Food & Nutrition

Gluten Free: Why You Should Care Even If You Don’t Have Celiacs

The summer I woke up with adrenal fatigue was when I started a gluten free diet.

I had dabbled in and out before with gluten but never made a clean break.

There’s a lot of misinformation out there about gluten and going gluten free, so you’re not alone if you’re wondering what it is and why you should care. It can feel a little like a new diet fad, but it’s not just a fad. There is a lot of truth to the benefits of going gluten free.

But I’m here to tell you that going gluten free is far more important than just a new trendy “health” diet or a dietary condition of people with Celiac’s disease.

What is gluten?

Gluten is a protein found in some grains. It’s the stuff that makes dough sticky and adds air to bread. There are different types of gluten, but the type found in wheat, barley, and rye is the one that most people can’t tolerate.

What is Celiac’s disease?

The first time you heard about someone having to go gluten free was probably related to Celiac’s disease. 1% of our population has Celiac’s, an autoimmune disorder. What happens is that the body thinks gluten is a threat and starts attacking its own tissues [1]. So gluten has to be a completely off limits foods for these folks.

What about the other 99%?

So if only 1% of us has Celiac’s, why is gluten free such a big movement for the rest of us? Well, we now know that you don’t have to have an autoimmune disease to have serious issues with gluten.

Side Effects of Gluten

Gluten can deplete your vitamin D stores, reduce blood flow to the brain, interfere with thyroid function, cause brain fog, and cause crankiness [2].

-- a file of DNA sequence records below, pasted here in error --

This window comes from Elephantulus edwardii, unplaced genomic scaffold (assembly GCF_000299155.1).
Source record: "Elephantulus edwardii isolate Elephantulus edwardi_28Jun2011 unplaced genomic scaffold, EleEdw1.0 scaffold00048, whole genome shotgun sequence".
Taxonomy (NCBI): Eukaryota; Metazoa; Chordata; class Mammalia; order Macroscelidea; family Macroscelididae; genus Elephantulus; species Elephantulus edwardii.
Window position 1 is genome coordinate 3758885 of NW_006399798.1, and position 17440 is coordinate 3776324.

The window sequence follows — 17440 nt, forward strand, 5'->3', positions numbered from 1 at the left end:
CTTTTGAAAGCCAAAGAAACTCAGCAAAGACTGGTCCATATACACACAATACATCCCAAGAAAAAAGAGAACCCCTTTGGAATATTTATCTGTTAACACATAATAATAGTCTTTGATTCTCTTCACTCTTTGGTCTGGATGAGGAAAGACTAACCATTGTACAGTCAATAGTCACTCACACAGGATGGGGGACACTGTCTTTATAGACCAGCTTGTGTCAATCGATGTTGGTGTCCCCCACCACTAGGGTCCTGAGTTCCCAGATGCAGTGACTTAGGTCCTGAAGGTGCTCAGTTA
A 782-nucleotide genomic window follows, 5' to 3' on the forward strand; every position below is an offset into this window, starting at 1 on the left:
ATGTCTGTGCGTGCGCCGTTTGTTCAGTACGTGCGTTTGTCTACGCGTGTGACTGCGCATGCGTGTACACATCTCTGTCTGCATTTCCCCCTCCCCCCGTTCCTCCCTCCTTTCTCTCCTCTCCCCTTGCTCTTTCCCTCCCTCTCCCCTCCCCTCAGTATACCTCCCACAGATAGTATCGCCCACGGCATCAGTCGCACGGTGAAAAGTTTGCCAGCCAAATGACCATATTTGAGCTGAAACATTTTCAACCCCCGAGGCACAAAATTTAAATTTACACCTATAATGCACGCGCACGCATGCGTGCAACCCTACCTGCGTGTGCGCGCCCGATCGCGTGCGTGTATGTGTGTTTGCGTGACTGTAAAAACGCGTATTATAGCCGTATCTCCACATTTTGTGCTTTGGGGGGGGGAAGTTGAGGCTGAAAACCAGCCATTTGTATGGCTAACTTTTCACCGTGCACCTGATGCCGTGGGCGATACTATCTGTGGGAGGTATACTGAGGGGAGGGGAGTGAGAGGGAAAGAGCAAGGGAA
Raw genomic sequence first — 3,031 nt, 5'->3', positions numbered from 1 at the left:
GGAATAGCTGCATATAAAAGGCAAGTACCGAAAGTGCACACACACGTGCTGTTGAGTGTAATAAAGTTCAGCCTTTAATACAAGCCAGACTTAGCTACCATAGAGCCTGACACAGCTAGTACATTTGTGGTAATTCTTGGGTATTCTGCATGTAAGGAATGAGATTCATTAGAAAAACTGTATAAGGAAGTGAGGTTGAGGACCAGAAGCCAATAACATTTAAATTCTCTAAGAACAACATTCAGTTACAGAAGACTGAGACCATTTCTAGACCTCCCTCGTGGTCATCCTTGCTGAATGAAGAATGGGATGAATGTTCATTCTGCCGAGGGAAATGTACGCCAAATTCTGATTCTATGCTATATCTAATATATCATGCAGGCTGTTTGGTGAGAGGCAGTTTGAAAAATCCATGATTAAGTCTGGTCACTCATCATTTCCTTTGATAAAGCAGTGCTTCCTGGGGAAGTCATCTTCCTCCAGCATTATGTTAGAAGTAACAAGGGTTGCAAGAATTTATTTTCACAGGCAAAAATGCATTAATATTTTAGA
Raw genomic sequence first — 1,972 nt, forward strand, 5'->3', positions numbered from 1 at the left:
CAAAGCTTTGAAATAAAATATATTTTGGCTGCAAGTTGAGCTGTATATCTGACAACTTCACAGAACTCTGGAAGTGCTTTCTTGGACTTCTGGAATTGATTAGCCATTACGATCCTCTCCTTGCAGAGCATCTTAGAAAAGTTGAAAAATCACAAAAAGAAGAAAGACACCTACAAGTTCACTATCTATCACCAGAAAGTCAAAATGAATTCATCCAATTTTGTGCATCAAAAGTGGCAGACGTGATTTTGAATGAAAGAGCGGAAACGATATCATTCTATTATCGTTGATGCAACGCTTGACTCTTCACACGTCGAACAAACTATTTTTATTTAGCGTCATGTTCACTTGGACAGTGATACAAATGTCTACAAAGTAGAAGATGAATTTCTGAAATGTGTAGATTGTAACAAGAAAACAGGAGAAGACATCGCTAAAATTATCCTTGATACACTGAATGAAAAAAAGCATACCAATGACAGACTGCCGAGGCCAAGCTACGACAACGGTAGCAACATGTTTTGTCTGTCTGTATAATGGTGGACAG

This happens because when you eat gluten, it causes an over-release of zonulin. As a result, you get leaky gut and inflammation [3].

Gluten actually breaks down into an opioid compound in the gut. This triggers the same receptors in your brain that heroin does. As a result, gluten is highly addictive and can cause cravings.

You probably won’t feel the effects of eating gluten immediately. It can days days — sometimes up to 10 — to feel the effects. This happens because inflammation doesn’t occur overnight. The process takes time.

These effects can also last fo cup to 6 months in your immune system. That means that if you’re “only” splurging on gluten every few months, you body is in a constantly inflamed state.

Gluten Free Options

Going gluten free is easier than you’d think. Now, maybe it’s not if you’re eating the Standard American Diet full of processed junk. But if you’re eating real foods, cutting out gluten can be a breeze.

It’s gotten even easier in the last few years as awareness of the gluten free diet has increased.

I should not that not all gluten free food is healthy. Just because the label says gluten free, doesn’t mean that it’s automatically not junk food. Fried cheese sticks and factory farmed beef can be gluten free. But good for you? No way!

Some of my favorite gluten free options include:

  • Rice
  • Quinoa
  • Coconut Flour
  • Almond Flour

If you still think going gluten free will be hard, try this. Eat gluten free for a month. Then go back and eat an old favorite. See how you feel.

Even after all this time, occasionally I’ll forget why I don’t eat certain things. Just a few weeks ago, I accidentally bought some pasta that I thought was rice but was actually wheat. My partner and I decided to “splurge” and have a little bit anyway. We eat ate very small portions but ended up feeling like we had swallowed boulders. Not fun. The rest of the pasta got thrown away, and we learned our lesson. No more gluten!

Wanna be convinced that gluten free can taste good? Try my gluten free, dairy free, grain free biscuits. They’re super easy, high fat, and you don’t have to miss out on an old favorite!

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